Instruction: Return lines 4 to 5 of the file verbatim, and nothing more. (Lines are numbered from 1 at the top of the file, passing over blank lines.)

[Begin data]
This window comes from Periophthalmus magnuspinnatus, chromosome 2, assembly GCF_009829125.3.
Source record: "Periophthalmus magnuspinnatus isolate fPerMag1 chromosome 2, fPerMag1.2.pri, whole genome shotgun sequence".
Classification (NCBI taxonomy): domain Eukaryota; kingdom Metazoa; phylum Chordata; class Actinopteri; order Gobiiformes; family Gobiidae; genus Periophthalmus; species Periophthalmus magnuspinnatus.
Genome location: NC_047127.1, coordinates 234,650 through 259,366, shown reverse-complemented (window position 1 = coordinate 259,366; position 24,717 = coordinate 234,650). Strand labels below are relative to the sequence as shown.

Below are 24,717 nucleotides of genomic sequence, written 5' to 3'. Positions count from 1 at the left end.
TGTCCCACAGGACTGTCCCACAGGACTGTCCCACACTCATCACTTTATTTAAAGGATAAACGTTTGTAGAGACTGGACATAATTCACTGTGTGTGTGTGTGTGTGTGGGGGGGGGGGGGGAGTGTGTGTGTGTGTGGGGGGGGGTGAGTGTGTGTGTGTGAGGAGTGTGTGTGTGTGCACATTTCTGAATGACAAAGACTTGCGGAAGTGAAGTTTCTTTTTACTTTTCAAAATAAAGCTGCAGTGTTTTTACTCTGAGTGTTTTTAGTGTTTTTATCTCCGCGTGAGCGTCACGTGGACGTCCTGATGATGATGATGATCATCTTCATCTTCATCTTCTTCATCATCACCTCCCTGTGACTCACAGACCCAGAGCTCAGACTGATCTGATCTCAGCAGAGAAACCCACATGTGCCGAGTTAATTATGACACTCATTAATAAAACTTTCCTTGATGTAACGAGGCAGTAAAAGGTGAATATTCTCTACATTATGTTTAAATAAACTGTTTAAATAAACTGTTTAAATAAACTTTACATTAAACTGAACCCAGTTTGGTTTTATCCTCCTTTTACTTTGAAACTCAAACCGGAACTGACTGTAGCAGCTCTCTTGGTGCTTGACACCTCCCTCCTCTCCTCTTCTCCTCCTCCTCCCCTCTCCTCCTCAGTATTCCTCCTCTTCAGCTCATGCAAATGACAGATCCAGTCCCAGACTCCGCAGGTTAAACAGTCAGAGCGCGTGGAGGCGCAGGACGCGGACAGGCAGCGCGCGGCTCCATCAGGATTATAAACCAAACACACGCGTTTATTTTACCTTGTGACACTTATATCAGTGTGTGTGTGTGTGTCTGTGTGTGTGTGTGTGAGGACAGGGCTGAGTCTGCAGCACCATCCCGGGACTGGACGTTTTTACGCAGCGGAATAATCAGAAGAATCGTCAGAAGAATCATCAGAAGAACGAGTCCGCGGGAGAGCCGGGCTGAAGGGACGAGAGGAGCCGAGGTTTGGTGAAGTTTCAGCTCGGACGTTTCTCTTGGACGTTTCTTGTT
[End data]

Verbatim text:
Genome location: NC_047127.1, coordinates 234,650 through 259,366, shown reverse-complemented (window position 1 = coordinate 259,366; position 24,717 = coordinate 234,650). Strand labels below are relative to the sequence as shown.

Below are 24,717 nucleotides of genomic sequence, written 5' to 3'. Positions count from 1 at the left end.